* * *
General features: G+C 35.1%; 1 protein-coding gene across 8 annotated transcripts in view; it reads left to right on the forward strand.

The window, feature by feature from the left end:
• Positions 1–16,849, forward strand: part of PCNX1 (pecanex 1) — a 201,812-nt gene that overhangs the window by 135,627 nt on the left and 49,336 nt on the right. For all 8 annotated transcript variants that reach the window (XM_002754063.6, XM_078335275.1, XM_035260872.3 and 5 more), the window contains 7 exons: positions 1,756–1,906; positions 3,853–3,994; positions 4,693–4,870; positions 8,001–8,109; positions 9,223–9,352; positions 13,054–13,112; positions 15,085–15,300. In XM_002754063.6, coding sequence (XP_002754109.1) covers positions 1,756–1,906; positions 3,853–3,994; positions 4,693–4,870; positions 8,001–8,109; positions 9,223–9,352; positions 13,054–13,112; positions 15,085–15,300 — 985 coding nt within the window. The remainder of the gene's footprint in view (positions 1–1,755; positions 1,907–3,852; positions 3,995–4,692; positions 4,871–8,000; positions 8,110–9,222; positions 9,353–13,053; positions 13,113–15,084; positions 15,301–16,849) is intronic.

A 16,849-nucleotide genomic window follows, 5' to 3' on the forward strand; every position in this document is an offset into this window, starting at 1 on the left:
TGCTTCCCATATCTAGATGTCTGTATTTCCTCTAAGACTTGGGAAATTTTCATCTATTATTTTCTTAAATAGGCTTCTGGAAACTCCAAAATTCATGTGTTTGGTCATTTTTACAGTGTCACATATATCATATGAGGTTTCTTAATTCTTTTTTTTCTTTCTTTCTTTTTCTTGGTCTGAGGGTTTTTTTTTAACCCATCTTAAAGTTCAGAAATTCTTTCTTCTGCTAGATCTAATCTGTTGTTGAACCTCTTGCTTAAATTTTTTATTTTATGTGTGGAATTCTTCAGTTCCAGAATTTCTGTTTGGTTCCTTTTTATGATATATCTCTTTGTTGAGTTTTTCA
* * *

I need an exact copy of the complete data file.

General features: G+C 35.1%; 1 protein-coding gene across 8 annotated transcripts in view; it reads left to right on the forward strand.

The window, feature by feature from the left end:
• Positions 1–16,849, forward strand: part of PCNX1 (pecanex 1) — a 201,812-nt gene that overhangs the window by 135,627 nt on the left and 49,336 nt on the right. For all 8 annotated transcript variants that reach the window (XM_002754063.6, XM_078335275.1, XM_035260872.3 and 5 more), the window contains 7 exons: positions 1,756–1,906; positions 3,853–3,994; positions 4,693–4,870; positions 8,001–8,109; positions 9,223–9,352; positions 13,054–13,112; positions 15,085–15,300. In XM_002754063.6, coding sequence (XP_002754109.1) covers positions 1,756–1,906; positions 3,853–3,994; positions 4,693–4,870; positions 8,001–8,109; positions 9,223–9,352; positions 13,054–13,112; positions 15,085–15,300 — 985 coding nt within the window. The remainder of the gene's footprint in view (positions 1–1,755; positions 1,907–3,852; positions 3,995–4,692; positions 4,871–8,000; positions 8,110–9,222; positions 9,353–13,053; positions 13,113–15,084; positions 15,301–16,849) is intronic.

A 16,849-nucleotide genomic window follows, 5' to 3' on the forward strand; every position in this document is an offset into this window, starting at 1 on the left:
TGCTTCCCATATCTAGATGTCTGTATTTCCTCTAAGACTTGGGAAATTTTCATCTATTATTTTCTTAAATAGGCTTCTGGAAACTCCAAAATTCATGTGTTTGGTCATTTTTACAGTGTCACATATATCATATGAGGTTTCTTAATTCTTTTTTTTCTTTCTTTCTTTTTCTTGGTCTGAGGGTTTTTTTTTAACCCATCTTAAAGTTCAGAAATTCTTTCTTCTGCTAGATCTAATCTGTTGTTGAACCTCTTGCTTAAATTTTTTATTTTATGTGTGGAATTCTTCAGTTCCAGAATTTCTGTTTGGTTCCTTTTTATGATATATCTCTTTGTTGAGTTTTTCA